"The county says they're using this fee to investigate all deaths so society knows what these people have died from, but there's no report issued," said Clark. "The death certificate doesn't say anything special. They investigate a few deaths that look suspicious. That's a part of basic government obligations and we shouldn't be charged an extra fee for basic services."
"Whether they live for an hour or they're 93 years old -- what is the medical examiners job? Should it be a separate tax or part of your standard taxes?" asked Clark.
According to Apa, at least six counties in Washington review all cremations and Utah has a similar system. In Utah, a review of a death would happen if a body would potentially not be available for investigation later. For example, a case would be reviewed if there was a cremation, or if a body were to be shipped out of the state for burial.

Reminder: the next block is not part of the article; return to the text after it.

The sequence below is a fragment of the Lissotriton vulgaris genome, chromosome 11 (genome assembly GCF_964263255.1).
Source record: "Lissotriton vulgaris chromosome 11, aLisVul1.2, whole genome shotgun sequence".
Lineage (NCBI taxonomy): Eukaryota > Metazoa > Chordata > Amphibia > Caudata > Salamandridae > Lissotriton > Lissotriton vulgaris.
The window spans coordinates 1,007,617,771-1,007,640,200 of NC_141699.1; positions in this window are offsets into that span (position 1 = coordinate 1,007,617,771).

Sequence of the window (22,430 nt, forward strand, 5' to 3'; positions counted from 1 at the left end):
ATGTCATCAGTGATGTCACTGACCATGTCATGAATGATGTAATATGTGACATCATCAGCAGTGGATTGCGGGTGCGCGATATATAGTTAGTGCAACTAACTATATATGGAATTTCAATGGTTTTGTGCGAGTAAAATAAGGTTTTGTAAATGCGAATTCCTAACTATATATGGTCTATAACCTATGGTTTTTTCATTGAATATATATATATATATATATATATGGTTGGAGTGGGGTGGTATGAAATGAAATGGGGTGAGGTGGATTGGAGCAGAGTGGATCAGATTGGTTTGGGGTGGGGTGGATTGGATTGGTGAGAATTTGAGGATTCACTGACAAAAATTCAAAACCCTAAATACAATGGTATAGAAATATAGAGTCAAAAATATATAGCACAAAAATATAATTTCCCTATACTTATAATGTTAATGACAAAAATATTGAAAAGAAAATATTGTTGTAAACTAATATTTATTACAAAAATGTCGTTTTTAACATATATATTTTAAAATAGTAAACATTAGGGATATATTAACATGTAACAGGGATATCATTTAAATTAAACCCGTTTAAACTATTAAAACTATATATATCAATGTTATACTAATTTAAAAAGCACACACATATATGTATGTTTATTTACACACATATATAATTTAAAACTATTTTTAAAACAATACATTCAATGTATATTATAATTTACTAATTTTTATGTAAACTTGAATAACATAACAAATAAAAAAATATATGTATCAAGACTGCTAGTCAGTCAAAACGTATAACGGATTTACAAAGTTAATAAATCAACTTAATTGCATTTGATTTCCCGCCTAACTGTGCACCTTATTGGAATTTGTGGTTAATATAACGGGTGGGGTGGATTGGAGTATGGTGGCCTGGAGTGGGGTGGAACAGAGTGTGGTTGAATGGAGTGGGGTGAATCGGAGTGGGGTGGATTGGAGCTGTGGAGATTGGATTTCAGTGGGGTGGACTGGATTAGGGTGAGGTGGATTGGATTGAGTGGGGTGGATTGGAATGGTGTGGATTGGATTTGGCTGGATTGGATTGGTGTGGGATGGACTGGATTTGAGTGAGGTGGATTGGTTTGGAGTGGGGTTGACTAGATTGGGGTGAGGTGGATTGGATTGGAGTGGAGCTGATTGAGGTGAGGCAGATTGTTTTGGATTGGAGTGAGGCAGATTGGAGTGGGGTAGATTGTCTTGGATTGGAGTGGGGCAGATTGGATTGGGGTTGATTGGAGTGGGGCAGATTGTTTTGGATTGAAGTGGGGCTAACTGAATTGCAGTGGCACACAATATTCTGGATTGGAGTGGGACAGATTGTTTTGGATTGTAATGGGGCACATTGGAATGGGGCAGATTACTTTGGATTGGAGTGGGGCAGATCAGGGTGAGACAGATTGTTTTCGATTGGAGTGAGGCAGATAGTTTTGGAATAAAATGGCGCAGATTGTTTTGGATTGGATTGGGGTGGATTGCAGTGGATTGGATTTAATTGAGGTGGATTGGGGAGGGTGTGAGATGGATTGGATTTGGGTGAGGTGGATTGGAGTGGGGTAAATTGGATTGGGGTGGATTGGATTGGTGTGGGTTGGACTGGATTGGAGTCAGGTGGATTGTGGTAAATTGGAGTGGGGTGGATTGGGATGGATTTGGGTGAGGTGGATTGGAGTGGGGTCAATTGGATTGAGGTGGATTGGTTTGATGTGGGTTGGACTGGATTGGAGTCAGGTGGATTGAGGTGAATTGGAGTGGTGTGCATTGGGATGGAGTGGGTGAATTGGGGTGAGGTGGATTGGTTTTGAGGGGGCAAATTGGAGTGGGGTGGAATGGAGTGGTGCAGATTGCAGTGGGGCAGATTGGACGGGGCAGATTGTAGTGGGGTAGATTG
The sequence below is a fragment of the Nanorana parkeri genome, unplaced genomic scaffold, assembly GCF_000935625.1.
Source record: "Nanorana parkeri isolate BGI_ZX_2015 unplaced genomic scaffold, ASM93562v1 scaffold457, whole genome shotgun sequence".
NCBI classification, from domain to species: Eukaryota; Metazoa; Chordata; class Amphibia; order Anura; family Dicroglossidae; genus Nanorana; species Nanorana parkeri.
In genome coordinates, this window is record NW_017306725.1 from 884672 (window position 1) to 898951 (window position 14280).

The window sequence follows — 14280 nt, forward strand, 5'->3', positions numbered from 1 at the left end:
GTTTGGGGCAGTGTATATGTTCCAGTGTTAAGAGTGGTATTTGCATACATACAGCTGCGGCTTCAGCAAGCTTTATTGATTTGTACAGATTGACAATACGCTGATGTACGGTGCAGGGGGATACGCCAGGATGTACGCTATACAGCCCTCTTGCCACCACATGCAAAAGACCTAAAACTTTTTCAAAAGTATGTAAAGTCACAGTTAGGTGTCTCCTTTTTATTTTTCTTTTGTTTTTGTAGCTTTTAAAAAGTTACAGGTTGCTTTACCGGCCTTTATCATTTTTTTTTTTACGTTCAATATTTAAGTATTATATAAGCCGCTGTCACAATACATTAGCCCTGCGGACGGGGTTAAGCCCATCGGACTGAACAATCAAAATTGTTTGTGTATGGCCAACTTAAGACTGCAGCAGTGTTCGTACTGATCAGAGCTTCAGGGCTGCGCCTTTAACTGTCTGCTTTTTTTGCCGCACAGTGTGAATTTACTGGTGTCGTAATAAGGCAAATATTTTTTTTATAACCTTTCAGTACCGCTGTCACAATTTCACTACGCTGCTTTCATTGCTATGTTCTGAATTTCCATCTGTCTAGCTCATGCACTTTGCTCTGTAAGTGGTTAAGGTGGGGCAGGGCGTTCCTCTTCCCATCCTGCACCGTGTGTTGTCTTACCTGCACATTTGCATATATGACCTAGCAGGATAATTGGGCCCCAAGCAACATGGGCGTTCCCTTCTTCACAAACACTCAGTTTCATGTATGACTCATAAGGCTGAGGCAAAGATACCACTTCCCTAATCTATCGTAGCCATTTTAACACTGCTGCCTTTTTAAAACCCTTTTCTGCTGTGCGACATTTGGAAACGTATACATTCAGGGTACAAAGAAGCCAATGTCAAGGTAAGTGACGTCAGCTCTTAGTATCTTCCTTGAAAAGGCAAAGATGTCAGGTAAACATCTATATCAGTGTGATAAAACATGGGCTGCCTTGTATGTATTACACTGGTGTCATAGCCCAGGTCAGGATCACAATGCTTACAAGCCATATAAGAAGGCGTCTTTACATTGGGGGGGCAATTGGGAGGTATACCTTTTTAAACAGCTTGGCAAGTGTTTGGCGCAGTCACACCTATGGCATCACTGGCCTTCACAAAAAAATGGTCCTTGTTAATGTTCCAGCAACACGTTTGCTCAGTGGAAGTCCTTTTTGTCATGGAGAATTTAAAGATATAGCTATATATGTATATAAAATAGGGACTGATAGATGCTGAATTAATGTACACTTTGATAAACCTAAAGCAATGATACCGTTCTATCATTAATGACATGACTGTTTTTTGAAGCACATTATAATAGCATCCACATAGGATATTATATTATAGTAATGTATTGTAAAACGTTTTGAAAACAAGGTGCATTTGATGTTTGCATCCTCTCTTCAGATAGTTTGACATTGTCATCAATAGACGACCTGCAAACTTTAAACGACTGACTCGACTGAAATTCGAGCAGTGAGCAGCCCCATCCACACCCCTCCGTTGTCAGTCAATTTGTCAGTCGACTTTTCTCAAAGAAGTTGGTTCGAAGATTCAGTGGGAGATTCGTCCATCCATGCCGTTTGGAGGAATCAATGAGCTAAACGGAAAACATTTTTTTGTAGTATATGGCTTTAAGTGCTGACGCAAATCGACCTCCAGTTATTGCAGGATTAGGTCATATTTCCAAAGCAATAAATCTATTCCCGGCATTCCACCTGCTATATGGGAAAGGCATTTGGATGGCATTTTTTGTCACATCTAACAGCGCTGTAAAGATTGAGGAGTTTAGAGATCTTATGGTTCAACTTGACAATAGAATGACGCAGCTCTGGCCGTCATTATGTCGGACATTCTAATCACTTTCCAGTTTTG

"The $50 is not the issue," said Clark. "We can afford to pay that. The issue is, is this what government should be doing?"
Says Apa, "Our heart goes out to them in terms of the grief they're experiencing. The medical examiner has an important role to play in these situations to ensure that every family has assurance in knowing that the death of their loved one has been appropriately reviewed and that the cause and manner of death is accurate."
But Clark sees a slippery slope. "Where does this type of things stop?" he asked. "Do they start charging a service fee for the fire department to come out? Where do these service fees start and stop? Is every service of government going to be taxed?"